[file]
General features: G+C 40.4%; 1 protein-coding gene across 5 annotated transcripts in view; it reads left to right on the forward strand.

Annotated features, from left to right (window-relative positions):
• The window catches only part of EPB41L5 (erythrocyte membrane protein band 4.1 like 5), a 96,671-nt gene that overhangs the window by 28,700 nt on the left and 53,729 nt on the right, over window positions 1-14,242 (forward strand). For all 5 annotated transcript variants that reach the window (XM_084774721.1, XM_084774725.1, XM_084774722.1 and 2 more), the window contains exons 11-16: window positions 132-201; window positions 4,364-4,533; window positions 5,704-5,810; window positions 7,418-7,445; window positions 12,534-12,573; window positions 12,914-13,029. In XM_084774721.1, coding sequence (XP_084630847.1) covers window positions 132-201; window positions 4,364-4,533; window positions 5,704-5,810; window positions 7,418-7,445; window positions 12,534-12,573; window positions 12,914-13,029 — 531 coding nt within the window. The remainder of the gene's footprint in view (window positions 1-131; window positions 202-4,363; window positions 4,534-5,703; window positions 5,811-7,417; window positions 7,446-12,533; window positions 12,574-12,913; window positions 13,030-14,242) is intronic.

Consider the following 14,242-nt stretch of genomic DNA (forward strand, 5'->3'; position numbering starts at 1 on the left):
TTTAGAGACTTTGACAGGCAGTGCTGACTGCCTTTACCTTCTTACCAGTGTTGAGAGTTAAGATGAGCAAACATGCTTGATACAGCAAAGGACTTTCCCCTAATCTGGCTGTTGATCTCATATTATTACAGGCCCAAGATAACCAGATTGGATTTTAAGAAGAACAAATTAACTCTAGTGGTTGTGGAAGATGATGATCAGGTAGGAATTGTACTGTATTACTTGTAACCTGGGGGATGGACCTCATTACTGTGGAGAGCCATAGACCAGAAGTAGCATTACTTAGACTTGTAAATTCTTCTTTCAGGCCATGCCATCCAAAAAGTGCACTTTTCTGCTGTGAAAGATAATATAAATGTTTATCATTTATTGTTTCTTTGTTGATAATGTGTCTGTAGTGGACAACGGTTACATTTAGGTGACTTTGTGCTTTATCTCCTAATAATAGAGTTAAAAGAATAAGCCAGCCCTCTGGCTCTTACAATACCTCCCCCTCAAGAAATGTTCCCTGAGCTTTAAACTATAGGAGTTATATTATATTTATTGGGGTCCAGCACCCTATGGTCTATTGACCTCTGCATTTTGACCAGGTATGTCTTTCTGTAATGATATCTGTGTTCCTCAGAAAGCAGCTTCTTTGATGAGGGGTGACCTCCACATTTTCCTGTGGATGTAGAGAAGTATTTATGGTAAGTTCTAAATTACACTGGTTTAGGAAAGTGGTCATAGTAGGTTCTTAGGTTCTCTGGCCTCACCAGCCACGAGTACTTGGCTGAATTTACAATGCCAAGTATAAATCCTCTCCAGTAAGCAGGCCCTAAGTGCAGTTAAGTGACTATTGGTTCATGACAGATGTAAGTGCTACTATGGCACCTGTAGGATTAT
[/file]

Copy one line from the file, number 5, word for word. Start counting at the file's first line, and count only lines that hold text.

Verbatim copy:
TTTAGAGACTTTGACAGGCAGTGCTGACTGCCTTTACCTTCTTACCAGTGTTGAGAGTTAAGATGAGCAAACATGCTTGATACAGCAAAGGACTTTCCCCTAATCTGGCTGTTGATCTCATATTATTACAGGCCCAAGATAACCAGATTGGATTTTAAGAAGAACAAATTAACTCTAGTGGTTGTGGAAGATGATGATCAGGTAGGAATTGTACTGTATTACTTGTAACCTGGGGGATGGACCTCATTACTGTGGAGAGCCATAGACCAGAAGTAGCATTACTTAGACTTGTAAATTCTTCTTTCAGGCCATGCCATCCAAAAAGTGCACTTTTCTGCTGTGAAAGATAATATAAATGTTTATCATTTATTGTTTCTTTGTTGATAATGTGTCTGTAGTGGACAACGGTTACATTTAGGTGACTTTGTGCTTTATCTCCTAATAATAGAGTTAAAAGAATAAGCCAGCCCTCTGGCTCTTACAATACCTCCCCCTCAAGAAATGTTCCCTGAGCTTTAAACTATAGGAGTTATATTATATTTATTGGGGTCCAGCACCCTATGGTCTATTGACCTCTGCATTTTGACCAGGTATGTCTTTCTGTAATGATATCTGTGTTCCTCAGAAAGCAGCTTCTTTGATGAGGGGTGACCTCCACATTTTCCTGTGGATGTAGAGAAGTATTTATGGTAAGTTCTAAATTACACTGGTTTAGGAAAGTGGTCATAGTAGGTTCTTAGGTTCTCTGGCCTCACCAGCCACGAGTACTTGGCTGAATTTACAATGCCAAGTATAAATCCTCTCCAGTAAGCAGGCCCTAAGTGCAGTTAAGTGACTATTGGTTCATGACAGATGTAAGTGCTACTATGGCACCTGTAGGATTAT